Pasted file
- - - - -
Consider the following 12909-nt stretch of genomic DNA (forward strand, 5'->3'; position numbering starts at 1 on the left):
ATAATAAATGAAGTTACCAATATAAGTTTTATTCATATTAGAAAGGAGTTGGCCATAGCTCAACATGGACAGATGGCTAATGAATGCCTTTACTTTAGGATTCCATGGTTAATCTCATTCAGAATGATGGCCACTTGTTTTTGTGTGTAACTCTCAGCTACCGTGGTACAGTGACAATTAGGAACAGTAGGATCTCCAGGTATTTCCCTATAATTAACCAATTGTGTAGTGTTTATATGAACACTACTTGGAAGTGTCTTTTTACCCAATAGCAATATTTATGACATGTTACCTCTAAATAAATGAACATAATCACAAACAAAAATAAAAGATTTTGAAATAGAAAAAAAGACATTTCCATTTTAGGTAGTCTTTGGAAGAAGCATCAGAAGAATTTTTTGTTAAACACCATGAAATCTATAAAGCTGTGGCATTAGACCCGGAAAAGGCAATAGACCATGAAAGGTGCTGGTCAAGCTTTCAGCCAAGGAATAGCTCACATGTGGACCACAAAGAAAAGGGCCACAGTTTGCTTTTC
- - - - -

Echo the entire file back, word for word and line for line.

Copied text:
Consider the following 12909-nt stretch of genomic DNA (forward strand, 5'->3'; position numbering starts at 1 on the left):
ATAATAAATGAAGTTACCAATATAAGTTTTATTCATATTAGAAAGGAGTTGGCCATAGCTCAACATGGACAGATGGCTAATGAATGCCTTTACTTTAGGATTCCATGGTTAATCTCATTCAGAATGATGGCCACTTGTTTTTGTGTGTAACTCTCAGCTACCGTGGTACAGTGACAATTAGGAACAGTAGGATCTCCAGGTATTTCCCTATAATTAACCAATTGTGTAGTGTTTATATGAACACTACTTGGAAGTGTCTTTTTACCCAATAGCAATATTTATGACATGTTACCTCTAAATAAATGAACATAATCACAAACAAAAATAAAAGATTTTGAAATAGAAAAAAAGACATTTCCATTTTAGGTAGTCTTTGGAAGAAGCATCAGAAGAATTTTTTGTTAAACACCATGAAATCTATAAAGCTGTGGCATTAGACCCGGAAAAGGCAATAGACCATGAAAGGTGCTGGTCAAGCTTTCAGCCAAGGAATAGCTCACATGTGGACCACAAAGAAAAGGGCCACAGTTTGCTTTTC